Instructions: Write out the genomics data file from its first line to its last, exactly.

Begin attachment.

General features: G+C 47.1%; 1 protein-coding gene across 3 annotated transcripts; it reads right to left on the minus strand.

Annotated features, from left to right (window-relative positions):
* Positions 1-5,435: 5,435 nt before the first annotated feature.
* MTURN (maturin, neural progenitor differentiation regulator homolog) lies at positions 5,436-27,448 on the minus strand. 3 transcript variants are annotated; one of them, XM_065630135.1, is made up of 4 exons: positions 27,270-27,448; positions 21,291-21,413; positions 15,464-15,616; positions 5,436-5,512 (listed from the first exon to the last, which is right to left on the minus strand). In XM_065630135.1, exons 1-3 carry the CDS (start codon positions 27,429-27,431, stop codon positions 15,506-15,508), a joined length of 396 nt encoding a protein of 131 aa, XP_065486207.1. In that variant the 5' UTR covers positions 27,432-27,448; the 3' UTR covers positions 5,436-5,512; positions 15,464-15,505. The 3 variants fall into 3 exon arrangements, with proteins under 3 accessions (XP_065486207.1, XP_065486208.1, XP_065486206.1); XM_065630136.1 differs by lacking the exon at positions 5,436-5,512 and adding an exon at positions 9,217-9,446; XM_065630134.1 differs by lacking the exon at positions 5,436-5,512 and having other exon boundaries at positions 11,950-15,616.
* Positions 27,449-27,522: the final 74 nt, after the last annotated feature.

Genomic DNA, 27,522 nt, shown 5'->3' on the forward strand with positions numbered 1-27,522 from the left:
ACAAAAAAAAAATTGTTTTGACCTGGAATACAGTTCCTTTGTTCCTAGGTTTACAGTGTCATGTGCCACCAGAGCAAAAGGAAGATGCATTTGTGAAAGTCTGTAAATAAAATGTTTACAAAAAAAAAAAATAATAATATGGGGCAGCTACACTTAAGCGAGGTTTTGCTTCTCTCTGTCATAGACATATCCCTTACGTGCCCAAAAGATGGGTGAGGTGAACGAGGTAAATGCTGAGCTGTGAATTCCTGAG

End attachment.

General features: G+C 47.1%; 1 protein-coding gene across 3 annotated transcripts; it reads right to left on the minus strand.

Annotated features, from left to right (window-relative positions):
* Positions 1-5,435: 5,435 nt before the first annotated feature.
* MTURN (maturin, neural progenitor differentiation regulator homolog) lies at positions 5,436-27,448 on the minus strand. 3 transcript variants are annotated; one of them, XM_065630135.1, is made up of 4 exons: positions 27,270-27,448; positions 21,291-21,413; positions 15,464-15,616; positions 5,436-5,512 (listed from the first exon to the last, which is right to left on the minus strand). In XM_065630135.1, exons 1-3 carry the CDS (start codon positions 27,429-27,431, stop codon positions 15,506-15,508), a joined length of 396 nt encoding a protein of 131 aa, XP_065486207.1. In that variant the 5' UTR covers positions 27,432-27,448; the 3' UTR covers positions 5,436-5,512; positions 15,464-15,505. The 3 variants fall into 3 exon arrangements, with proteins under 3 accessions (XP_065486207.1, XP_065486208.1, XP_065486206.1); XM_065630136.1 differs by lacking the exon at positions 5,436-5,512 and adding an exon at positions 9,217-9,446; XM_065630134.1 differs by lacking the exon at positions 5,436-5,512 and having other exon boundaries at positions 11,950-15,616.
* Positions 27,449-27,522: the final 74 nt, after the last annotated feature.

Genomic DNA, 27,522 nt, shown 5'->3' on the forward strand with positions numbered 1-27,522 from the left:
ACAAAAAAAAAATTGTTTTGACCTGGAATACAGTTCCTTTGTTCCTAGGTTTACAGTGTCATGTGCCACCAGAGCAAAAGGAAGATGCATTTGTGAAAGTCTGTAAATAAAATGTTTACAAAAAAAAAAAATAATAATATGGGGCAGCTACACTTAAGCGAGGTTTTGCTTCTCTCTGTCATAGACATATCCCTTACGTGCCCAAAAGATGGGTGAGGTGAACGAGGTAAATGCTGAGCTGTGAATTCCTGAG